Fan efficiency measures how much airflow a fan produces for a given amount of power, as compared to the ideal airflow output. In an idealised fan, there is no pressure drop in the system; but in a real-world fan, the air pressure drops between the input and the blower, causing the amount of air moving out of the fan to be less as well.
Fan efficiency depends upon both the type of fan and the speed at which it operates, according to San Jose State University. Fan efficiency may be calculated mathematically, but manufacturers also provide fan curves, which are a simple tool for estimating efficiency.
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Things you need
- Fan curve
Test the fan to determine the brake horsepower (BHP). You may be able to estimate BHP from data given by the manufacturer, but according to George Clifford in the book "Heating, Ventilation and Air Conditioning," you can only determine actual BHP by testing the fan.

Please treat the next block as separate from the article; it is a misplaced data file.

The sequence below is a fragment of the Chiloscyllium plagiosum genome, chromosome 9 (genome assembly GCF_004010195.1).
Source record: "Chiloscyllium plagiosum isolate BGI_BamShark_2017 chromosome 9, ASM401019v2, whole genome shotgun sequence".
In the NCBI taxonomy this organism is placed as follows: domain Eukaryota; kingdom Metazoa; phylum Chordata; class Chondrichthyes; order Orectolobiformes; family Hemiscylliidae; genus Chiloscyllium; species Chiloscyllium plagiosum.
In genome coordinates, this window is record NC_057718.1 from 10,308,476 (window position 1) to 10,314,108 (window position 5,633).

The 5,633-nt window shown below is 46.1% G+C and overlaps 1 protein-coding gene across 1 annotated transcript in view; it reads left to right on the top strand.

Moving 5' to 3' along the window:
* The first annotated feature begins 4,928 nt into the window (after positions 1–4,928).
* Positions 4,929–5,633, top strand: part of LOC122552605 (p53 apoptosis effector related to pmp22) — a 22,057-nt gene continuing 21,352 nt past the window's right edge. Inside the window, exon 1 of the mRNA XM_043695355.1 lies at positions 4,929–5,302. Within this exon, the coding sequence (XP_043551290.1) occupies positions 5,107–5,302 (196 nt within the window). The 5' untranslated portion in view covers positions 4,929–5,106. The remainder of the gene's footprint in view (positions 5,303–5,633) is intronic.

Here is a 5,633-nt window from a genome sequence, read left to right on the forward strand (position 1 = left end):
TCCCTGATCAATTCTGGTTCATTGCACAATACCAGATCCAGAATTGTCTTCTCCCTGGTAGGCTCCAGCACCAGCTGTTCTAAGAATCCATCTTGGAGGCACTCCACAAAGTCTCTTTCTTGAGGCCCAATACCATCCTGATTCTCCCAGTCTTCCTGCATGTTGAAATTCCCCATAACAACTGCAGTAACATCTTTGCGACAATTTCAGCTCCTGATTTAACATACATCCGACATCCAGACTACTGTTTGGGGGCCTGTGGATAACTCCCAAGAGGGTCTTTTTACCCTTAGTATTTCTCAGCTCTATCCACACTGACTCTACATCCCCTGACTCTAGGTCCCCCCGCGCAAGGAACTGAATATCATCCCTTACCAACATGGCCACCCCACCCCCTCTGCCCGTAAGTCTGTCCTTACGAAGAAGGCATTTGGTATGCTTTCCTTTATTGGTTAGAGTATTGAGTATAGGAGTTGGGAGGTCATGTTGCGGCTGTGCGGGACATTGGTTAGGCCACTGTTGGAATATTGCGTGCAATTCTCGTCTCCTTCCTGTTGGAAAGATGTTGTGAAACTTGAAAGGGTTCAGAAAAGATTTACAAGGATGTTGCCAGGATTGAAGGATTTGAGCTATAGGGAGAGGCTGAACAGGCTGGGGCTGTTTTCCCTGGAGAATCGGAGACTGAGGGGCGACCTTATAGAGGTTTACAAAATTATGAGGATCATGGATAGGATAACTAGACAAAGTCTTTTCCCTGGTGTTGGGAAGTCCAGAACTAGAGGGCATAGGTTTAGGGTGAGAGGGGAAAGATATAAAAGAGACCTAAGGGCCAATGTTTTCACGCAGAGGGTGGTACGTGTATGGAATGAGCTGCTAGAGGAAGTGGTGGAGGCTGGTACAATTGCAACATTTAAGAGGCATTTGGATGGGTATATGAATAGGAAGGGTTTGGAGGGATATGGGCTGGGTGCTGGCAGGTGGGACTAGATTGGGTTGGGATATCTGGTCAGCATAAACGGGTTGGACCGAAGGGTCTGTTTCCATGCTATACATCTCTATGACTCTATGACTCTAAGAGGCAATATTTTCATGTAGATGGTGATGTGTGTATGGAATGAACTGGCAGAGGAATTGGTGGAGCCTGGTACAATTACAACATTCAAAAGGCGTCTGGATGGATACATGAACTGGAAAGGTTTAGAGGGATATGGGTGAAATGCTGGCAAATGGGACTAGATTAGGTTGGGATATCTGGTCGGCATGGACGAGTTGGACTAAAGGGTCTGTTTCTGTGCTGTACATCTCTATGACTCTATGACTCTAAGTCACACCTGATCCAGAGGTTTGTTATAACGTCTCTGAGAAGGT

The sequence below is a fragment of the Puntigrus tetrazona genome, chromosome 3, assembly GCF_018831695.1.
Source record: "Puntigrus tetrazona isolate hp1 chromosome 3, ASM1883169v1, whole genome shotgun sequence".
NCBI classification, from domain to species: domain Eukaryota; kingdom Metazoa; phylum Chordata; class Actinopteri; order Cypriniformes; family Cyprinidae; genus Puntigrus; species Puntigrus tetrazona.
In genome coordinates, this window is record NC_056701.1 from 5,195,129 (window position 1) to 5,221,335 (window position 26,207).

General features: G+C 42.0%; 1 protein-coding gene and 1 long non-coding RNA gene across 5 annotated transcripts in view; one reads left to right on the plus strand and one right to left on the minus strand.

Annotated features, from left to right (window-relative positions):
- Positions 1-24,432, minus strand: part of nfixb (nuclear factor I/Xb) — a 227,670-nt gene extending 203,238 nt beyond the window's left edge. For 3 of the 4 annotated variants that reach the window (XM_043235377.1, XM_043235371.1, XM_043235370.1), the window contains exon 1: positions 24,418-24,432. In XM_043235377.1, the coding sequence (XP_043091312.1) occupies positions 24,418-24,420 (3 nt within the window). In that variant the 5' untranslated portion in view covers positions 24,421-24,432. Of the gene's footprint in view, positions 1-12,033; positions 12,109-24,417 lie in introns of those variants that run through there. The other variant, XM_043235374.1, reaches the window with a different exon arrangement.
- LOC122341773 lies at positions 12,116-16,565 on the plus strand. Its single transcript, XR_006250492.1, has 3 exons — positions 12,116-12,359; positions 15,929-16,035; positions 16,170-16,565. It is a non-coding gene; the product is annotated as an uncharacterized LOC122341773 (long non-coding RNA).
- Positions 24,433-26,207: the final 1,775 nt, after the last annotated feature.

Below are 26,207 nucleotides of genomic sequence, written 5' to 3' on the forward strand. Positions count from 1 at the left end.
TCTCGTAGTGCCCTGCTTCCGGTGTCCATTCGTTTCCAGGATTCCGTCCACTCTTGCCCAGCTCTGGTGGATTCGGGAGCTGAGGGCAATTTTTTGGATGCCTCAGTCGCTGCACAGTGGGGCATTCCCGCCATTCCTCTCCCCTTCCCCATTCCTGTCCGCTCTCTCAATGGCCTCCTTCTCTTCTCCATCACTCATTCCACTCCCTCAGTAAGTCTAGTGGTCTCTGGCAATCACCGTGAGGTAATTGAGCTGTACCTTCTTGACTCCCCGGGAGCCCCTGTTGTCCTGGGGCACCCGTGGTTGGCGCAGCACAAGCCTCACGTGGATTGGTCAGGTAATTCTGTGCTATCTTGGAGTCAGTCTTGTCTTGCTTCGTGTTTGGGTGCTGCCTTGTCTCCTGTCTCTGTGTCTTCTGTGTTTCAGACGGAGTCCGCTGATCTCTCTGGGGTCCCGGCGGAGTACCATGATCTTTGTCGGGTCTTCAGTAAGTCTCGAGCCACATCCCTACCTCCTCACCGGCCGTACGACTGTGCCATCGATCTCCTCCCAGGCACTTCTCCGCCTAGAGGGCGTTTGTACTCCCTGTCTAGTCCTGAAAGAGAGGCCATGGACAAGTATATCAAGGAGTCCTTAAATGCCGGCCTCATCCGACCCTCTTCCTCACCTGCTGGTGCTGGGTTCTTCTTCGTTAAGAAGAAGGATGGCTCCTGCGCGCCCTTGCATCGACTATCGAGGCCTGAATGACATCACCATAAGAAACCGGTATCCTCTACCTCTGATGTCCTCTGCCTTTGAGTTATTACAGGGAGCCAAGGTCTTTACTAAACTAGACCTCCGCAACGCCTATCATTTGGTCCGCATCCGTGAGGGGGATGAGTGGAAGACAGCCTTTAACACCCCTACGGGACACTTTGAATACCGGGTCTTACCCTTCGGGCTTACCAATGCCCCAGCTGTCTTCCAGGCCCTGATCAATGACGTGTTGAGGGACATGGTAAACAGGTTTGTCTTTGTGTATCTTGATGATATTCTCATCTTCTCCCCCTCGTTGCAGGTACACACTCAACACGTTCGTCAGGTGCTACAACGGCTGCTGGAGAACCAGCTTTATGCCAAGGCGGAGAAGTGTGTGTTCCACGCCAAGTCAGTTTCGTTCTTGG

Calculate the fan total pressure by subtracting the total pressure at the outlet from the pressure at the inlet.
Calculate fan efficiency by multiplying the fan volume in cubic feet per minute (cfm) by the fan total pressure. Divide this number by 6,356 multiplied by the BHP.
Pinpoint the air volume produced by the fan on the horizontal axis of the graph.
Follow the vertical line from this point up to the curve marked "TE" for total efficiency.
Move horizontally to the right vertical axis. The number on this axis gives the total fan efficiency.
Tips and warnings
- Fan curves can also be used to determine pressure and brake horsepower.
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